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Boulevard opens with great ambition. It will be exciting regardless.

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The Theater aan de Parade is slowly but surely starting to become the blot of cultural politics in Den Bosch. The outdated theatre has too low ceilings, too much plush, asbestos and past to still be a credit to the Brabant provincial capital. Viktorien van Hulst, director of the now 35-year-old Theatre Festival Boulevard, actually got really angry during her opening speech on 1 August. Angry at the building, angry at the soggy procedures, angry at the pressure the hassle puts on the festival's future. Because, if the politicians in Bossche suddenly decide to demolish the theatre, the biggest summer festival in the southern Netherlands will be without a large hall for a decade or so.

Not to mention the guarantee of budget overruns and disappointing operating budgets, because councillors invariably underbid the tender, builders in such prestige projects always double the budget, and art ends up paying for all that because it has to ensure profitable operations.


Yet there is every reason for celebration on the beautiful square below the impressive St John's. Theatre Festival Boulevard is a mature arts festival, where even, or perhaps especially, the offerings in the small tents between the catering pavilions are remarkably artistic. A first glance at the programme offers remarkably few little performances intended purely for spectators who have shaken off their critical faculties thanks to summer and booze. Although yesterday I did experience a rather fresh sample of do-anything theatre with first-aiders from the Veenfabriek, but that will probably grow.

In protest against the soft plush of the theatre, a festival stand with plastic bucket seats had been erected for the opening performance in the main auditorium. So that we would realise that theatre is also just hard work, Van Hulst urged us. This turned out to be doubly true, as the slope of the stand proved too small for NTGent's play The Living. As a result, you saw nothing of that part of the play that took place at the front of the stage, and that spoiled the fun a bit. Although, of course, the word 'fun' is not really appropriate for a play that deals with suicide.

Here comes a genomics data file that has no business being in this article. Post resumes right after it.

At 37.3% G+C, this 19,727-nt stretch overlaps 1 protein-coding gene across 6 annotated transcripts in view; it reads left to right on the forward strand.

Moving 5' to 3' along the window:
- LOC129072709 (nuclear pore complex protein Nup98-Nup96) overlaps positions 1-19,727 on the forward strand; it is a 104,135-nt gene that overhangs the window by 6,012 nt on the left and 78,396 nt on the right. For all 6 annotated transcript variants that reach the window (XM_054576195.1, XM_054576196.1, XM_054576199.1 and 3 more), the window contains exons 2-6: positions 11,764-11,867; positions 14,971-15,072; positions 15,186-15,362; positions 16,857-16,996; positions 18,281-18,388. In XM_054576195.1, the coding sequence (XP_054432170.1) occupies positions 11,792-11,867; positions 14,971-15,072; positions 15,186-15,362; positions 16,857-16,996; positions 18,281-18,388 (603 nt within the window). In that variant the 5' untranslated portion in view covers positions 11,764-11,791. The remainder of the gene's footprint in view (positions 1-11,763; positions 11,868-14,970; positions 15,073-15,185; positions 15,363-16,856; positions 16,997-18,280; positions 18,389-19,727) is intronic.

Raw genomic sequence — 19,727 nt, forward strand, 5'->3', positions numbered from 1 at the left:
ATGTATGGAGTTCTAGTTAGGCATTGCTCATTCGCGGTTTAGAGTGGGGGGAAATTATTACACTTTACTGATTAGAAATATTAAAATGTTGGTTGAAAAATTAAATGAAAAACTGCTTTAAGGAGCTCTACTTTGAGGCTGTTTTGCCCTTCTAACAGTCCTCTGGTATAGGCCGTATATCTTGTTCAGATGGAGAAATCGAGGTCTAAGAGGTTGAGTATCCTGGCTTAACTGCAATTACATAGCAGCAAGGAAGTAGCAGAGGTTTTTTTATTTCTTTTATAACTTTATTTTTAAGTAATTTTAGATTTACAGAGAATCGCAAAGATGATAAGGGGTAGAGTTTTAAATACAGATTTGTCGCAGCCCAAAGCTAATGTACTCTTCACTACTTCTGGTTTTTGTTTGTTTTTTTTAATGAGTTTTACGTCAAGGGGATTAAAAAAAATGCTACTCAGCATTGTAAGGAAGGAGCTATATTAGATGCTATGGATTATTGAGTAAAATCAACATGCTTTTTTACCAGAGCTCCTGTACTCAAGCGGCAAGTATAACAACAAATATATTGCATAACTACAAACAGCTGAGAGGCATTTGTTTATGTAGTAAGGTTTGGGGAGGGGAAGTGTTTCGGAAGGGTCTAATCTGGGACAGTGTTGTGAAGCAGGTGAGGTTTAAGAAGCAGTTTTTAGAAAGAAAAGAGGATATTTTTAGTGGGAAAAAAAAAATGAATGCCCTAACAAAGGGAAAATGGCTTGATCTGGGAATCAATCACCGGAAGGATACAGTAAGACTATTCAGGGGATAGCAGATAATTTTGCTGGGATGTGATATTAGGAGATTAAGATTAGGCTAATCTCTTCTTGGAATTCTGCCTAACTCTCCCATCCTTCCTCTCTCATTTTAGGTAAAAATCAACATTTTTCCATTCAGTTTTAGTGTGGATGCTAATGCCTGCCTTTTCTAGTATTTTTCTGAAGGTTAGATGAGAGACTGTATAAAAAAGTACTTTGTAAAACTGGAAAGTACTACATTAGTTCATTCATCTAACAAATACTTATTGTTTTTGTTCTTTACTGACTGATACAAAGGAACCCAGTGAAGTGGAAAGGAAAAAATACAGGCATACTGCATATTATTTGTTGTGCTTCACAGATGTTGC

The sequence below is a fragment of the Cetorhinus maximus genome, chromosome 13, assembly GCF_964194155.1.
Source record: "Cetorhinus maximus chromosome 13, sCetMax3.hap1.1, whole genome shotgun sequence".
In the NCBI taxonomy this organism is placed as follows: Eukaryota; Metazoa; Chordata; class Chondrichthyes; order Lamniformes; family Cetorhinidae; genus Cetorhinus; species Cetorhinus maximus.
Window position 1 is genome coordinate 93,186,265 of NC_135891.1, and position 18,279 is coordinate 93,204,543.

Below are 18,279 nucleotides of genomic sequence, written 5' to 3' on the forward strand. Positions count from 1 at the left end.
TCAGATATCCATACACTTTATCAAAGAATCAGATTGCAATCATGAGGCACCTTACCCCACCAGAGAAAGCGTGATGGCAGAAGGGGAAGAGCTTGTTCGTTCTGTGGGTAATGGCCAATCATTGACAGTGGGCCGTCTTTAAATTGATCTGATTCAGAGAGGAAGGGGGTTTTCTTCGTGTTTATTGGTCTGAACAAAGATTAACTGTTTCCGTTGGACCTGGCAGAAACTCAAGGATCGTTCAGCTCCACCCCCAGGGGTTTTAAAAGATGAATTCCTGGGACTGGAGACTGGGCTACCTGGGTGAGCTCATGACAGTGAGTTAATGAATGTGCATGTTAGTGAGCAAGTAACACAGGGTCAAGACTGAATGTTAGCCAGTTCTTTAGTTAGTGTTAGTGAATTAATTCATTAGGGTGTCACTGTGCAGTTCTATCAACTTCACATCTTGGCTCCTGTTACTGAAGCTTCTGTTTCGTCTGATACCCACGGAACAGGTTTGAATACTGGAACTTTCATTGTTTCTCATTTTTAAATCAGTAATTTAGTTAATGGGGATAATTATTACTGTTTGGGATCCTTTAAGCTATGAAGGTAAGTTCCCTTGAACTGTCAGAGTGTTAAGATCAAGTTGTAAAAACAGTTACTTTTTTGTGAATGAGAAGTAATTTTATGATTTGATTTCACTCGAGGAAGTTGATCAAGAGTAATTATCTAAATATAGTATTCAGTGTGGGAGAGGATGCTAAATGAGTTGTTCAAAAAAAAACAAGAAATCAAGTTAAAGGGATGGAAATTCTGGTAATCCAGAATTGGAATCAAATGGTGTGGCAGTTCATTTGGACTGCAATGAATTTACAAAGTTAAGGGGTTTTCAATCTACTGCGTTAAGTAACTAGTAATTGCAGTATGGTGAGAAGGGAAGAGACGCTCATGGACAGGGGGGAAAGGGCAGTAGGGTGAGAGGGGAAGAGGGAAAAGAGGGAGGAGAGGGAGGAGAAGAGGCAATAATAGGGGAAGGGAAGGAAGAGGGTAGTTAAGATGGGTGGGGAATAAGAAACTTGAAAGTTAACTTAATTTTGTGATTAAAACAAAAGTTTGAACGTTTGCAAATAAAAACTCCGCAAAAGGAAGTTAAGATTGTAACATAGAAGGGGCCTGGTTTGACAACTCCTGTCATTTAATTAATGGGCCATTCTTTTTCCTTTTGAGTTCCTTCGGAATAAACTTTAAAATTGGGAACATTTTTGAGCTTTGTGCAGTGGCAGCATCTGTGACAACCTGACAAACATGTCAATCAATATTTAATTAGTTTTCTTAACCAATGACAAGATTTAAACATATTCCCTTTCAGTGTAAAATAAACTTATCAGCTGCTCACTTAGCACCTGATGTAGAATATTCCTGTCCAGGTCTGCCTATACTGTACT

Freedom of choice

Young German director Ersan Mondtag, now proclaimed hype among his eastern neighbours, shows two mirrored lives, of two neighbouring women in numbered flats, in The Living. Or are they two possibilities of the same life? They could be, because Mondtag wants to say something about destiny and freedom of choice with this live-performed video art. One woman's suicide does not seem inevitable, but the way Mondtag forces it at the end is more akin to the overly well-made final episode of a Netflix series than something you can muse on for a long time. (spoiler alert:) Something with a Leopold II beard and an actor who decides theatre is just theatre.

This was only day 1, and like every year, this edition of Boulevard will bring some absolute highlights to make up for embarrassing misses like The Living. That alone makes a festival like this worthwhile. Not to mention the way Boulevard is dragging all kinds of social issues into the theatre this year and organising a low-pressure afternoon on Mondays for those for whom it has all just become too much.


Or about that brilliant way the audience opening was saved. The planned act had been cancelled due to the rain. Instead, a club of dancers were lifted from their hotel beds whose dance was actually meant for an oh-la-la moment later in the evening. Now, in front of an audience of children and senior citizens in the front row, they did a neatly sanitised version, which could just go on Facebook.

Such adaptability. You really need to be in Den Bosch for that.

Good to know Good to know
Theatre Festival Boulevard in Den Bosch continues until 11 August. Information.

Wijbrand Schaap

Cultural journalist since 1996. Worked as theatre critic, columnist and reporter for Algemeen Dagblad, Utrechts Nieuwsblad, Rotterdams Dagblad, Parool and regional newspapers through Associated Press Services. Interviews for TheaterMaker, Theatererkrant Magazine, Ons Erfdeel, Boekman. Podcast maker, likes to experiment with new media. Culture Press is called the brainchild I gave birth to in 2009. Life partner of Suzanne Brink roommate of Edje, Fonzie and Rufus. Search and find me on Mastodon.View Author posts

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